• KatT

          Just on the point of Rough …

          Rough closed due to it reaching the end of its design life, and some, with no prospect of making a decent return on investment if it was refurbished ( new wells, platforms etc ).

          Gas storage economics are interesting. Buy low, sell high hoping to cover your costs in the meantime. Rough got in the game due to it being an existing field, with suitable characteristics for storage once depleted ( and its own terminal plus connections to the grid and latterly Langaled pipeline )

          If the gov had told Rough to keep going ( or keep trying ), the HSEx ( and the results of the Centrica well integrity programme, maintenance backlog etc ) would have shut it down anyway.

          Saltfleetby was in the mix at one point re gas storage, but it came to naught, and now Angus hope to squeeze the last bit of gas out of the reservoir.

          • Hi hewes62 – Rough burst surface pressure ratings on the well were de-rated to a pressure below the injection pressure required – I think it was the production casing but it may have been the wellheads / trees or both. Rough was no longer safe – as you pointed out re HSE.

            KatT – I don’t have a problem with importing gas from Russia – although it would be good if BEIS could confirm via Gazprom how much of the gas we import via Gazprom is Russian as this appears to be covered up. John Powney will tell us zero via a reference to Dukes but it looks like it is a reasonable quatity and set to increase as Norwegian Fields deplete.

            Although if Boris stays in I expect to see a lot of US shale gas coming our way as LNG. Double whammy on fugitive emissions…..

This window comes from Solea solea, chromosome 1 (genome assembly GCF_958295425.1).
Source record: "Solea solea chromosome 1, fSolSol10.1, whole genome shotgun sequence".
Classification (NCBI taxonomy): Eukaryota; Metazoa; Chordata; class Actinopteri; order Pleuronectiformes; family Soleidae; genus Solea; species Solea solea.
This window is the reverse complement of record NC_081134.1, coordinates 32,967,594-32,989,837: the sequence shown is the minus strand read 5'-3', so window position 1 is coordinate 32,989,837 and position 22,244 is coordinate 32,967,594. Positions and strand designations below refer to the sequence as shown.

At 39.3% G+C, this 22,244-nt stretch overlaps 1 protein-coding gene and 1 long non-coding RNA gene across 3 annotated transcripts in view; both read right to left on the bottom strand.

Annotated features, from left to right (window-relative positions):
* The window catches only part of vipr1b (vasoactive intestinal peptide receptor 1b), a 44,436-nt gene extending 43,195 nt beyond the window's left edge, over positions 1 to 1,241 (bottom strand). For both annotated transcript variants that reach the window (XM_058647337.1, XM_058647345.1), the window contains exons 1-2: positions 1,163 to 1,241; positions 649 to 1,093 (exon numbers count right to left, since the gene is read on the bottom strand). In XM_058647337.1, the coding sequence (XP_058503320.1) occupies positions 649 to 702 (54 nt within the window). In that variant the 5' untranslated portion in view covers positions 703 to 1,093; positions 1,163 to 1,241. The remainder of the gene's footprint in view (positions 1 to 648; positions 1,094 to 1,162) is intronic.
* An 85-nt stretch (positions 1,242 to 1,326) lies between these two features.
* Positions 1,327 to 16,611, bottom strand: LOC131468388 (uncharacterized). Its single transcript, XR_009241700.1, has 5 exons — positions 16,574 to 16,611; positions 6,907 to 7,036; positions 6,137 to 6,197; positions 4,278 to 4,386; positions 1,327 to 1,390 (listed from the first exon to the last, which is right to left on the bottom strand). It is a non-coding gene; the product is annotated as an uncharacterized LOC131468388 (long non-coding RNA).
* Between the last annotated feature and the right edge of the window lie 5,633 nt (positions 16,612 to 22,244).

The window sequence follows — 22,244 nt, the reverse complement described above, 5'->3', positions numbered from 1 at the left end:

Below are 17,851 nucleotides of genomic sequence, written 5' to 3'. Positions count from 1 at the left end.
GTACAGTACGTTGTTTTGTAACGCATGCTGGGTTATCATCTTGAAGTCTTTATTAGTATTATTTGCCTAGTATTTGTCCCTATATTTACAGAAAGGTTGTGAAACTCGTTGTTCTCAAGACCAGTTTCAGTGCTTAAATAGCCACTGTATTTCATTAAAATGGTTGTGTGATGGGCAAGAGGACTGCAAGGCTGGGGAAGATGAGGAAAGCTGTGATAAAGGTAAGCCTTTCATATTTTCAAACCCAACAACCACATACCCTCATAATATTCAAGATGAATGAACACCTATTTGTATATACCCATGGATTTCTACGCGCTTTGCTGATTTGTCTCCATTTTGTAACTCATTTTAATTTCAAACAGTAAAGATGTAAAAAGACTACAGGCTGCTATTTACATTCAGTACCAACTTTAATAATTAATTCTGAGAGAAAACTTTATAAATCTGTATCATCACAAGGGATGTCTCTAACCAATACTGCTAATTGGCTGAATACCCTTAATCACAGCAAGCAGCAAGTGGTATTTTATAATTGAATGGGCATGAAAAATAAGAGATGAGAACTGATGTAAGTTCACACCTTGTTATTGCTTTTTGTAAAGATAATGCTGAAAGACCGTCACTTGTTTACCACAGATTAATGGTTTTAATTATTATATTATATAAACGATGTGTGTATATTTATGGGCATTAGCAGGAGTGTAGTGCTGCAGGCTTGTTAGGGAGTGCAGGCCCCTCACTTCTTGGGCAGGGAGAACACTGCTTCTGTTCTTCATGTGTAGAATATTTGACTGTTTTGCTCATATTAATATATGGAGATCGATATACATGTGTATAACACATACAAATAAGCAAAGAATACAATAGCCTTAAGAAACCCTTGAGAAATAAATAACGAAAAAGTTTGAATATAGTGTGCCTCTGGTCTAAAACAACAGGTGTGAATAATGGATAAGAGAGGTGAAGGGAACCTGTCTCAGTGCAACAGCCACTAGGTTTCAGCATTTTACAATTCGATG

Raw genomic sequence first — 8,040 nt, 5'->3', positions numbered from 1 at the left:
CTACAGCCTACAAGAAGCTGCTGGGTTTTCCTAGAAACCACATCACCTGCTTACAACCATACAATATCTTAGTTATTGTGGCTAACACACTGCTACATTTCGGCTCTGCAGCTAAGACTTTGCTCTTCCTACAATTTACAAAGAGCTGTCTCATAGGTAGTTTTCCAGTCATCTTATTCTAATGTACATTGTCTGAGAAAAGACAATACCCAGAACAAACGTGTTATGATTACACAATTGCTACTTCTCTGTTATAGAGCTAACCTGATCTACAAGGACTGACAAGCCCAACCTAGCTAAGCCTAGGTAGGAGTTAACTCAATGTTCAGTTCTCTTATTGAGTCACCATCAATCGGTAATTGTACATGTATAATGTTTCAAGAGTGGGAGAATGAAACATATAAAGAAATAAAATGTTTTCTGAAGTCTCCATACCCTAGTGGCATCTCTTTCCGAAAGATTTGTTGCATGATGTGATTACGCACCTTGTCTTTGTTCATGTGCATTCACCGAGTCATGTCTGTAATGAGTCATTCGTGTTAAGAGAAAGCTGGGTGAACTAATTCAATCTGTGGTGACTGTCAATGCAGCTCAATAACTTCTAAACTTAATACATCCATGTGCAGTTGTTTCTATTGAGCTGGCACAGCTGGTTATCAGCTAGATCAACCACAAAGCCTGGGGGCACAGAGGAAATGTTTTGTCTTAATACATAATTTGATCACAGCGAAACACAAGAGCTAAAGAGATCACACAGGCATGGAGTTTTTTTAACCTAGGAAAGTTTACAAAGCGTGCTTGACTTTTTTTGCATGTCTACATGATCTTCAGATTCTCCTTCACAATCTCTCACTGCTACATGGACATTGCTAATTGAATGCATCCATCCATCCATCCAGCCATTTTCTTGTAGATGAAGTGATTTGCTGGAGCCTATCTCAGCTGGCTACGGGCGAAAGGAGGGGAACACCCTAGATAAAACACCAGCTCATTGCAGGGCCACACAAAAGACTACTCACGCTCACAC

• KatT

          Re green technology….yes.

          I am always puzzled by the comments posted by some others on here that somehow fracking has stifled green investment. For sure, the removal of subsidy for onshore wind has clipped its wings, but only in that it needs subsidy to get investment.

          However, in the meantime, outwith that debate, Siemens and the East Coast of the UK has quietly got on with investing in offshore wind power. An investment that benefits Lincolnshire, the Humber gateway and Norfolk.

          Good that Siemens has been able to capitalise on their engineering base, mainly concentrated on gas turbine technology, but supported by the engineers who support East coast gas, global mining and the small local onshore oil and gas industry.

          They may now be able to capitalise on any release of funding ( subsidy ) for onshore wind. However, the uk needs large wind arrays, connected to the grid at appropriate voltage. Hence we should prepare for some large applications with planning times to suit?

          Interesting times ahead. I still expect some fallout from the recent power outage.